This story had me fooled. I really thought it would turn out differently than it did.
Stephen the Younger was a retired abbot, living as a hermit, in 756. The iconoclastic movement got in full swing in in the area around that time; that movement interpreted the "no graven images" commandment very strictly and led raids on churches to destroy religious artworks. Priests and monks who had used the artwork for instruction often tried to save the artworks, sometimes resorting to subversion and other times to violence.
Emperor Constantine Copronynus V recruited Stephen for the iconoclastic movement; as a former abbot and austere hermit, he would have good monk cred. Stephen argued with the Emperor, defending the icons. To illustrate the power of an image, he took a coin out of his pocket with the Emperor's likeness on it. He threw it on the ground in front of the Emperor and stamped on it.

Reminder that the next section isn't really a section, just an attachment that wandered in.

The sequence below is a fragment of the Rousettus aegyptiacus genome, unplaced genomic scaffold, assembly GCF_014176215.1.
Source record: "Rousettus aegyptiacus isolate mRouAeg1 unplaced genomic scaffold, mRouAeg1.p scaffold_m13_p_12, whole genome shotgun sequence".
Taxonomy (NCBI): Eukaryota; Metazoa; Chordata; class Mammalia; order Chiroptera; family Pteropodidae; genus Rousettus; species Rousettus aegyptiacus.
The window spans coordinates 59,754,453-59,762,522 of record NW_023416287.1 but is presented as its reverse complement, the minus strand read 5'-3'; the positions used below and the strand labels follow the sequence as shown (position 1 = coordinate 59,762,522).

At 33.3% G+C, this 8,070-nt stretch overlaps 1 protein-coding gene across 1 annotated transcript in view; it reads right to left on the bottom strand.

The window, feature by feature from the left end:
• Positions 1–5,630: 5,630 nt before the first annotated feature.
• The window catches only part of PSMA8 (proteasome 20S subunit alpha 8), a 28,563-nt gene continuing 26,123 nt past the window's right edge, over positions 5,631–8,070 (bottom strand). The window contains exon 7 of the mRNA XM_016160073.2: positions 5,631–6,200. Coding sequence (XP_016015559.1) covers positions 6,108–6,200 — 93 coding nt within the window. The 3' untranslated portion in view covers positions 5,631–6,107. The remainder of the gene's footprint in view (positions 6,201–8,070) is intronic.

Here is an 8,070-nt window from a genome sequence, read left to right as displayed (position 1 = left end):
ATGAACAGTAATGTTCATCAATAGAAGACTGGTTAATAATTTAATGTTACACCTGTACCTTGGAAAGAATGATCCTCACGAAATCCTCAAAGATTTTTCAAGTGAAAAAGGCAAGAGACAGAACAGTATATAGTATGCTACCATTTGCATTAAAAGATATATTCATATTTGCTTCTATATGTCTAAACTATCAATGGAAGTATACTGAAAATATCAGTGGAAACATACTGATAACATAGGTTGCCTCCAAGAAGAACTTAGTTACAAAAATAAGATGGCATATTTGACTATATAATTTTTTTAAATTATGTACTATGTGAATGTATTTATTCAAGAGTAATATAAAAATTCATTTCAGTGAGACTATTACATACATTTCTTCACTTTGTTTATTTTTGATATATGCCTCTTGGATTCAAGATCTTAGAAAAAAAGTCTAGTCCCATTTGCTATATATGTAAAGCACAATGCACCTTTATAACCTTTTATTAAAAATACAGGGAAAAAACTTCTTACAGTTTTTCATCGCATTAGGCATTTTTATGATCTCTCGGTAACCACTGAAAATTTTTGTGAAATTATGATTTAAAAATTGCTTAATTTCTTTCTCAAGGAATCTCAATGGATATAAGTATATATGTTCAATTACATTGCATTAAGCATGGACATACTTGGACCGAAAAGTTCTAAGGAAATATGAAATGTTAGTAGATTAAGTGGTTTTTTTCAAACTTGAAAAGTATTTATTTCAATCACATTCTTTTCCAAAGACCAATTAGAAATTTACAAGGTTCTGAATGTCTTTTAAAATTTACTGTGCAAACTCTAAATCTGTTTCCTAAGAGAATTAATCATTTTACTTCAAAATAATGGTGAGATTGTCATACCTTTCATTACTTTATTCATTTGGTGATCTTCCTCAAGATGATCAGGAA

Okay, I could see the jail time that resulted from that. Eleven months -- time enough for both of them to reflect about the damage to the Church that was being done by the controversy. After his time in the pokey, Stephen was again summoned to appear before the Emperor. He resumed the argument as if there had been no interruption.
Scourged, stoned, and dragged to death through the streets of Constantinople. Three hundred defenders of icons, including an Andrew, a Peter, a Basil, and of course Stephen.